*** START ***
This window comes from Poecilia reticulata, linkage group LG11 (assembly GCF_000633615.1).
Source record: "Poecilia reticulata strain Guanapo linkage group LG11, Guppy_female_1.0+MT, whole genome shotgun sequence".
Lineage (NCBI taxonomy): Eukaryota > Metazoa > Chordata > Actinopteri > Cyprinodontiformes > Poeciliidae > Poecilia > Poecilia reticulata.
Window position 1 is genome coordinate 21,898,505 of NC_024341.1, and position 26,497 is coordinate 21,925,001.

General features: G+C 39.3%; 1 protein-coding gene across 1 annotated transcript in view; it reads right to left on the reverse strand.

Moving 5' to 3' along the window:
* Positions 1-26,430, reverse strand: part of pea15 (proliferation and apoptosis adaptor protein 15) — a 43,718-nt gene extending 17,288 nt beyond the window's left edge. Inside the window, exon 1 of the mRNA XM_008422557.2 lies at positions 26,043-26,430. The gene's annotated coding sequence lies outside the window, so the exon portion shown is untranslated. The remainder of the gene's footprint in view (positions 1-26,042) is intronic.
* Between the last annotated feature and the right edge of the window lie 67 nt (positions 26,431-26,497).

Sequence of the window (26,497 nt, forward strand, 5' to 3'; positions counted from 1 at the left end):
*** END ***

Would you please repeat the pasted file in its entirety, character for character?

This window comes from Poecilia reticulata, linkage group LG11 (assembly GCF_000633615.1).
Source record: "Poecilia reticulata strain Guanapo linkage group LG11, Guppy_female_1.0+MT, whole genome shotgun sequence".
Lineage (NCBI taxonomy): Eukaryota > Metazoa > Chordata > Actinopteri > Cyprinodontiformes > Poeciliidae > Poecilia > Poecilia reticulata.
Window position 1 is genome coordinate 21,898,505 of NC_024341.1, and position 26,497 is coordinate 21,925,001.

General features: G+C 39.3%; 1 protein-coding gene across 1 annotated transcript in view; it reads right to left on the reverse strand.

Moving 5' to 3' along the window:
* Positions 1-26,430, reverse strand: part of pea15 (proliferation and apoptosis adaptor protein 15) — a 43,718-nt gene extending 17,288 nt beyond the window's left edge. Inside the window, exon 1 of the mRNA XM_008422557.2 lies at positions 26,043-26,430. The gene's annotated coding sequence lies outside the window, so the exon portion shown is untranslated. The remainder of the gene's footprint in view (positions 1-26,042) is intronic.
* Between the last annotated feature and the right edge of the window lie 67 nt (positions 26,431-26,497).

Sequence of the window (26,497 nt, forward strand, 5' to 3'; positions counted from 1 at the left end):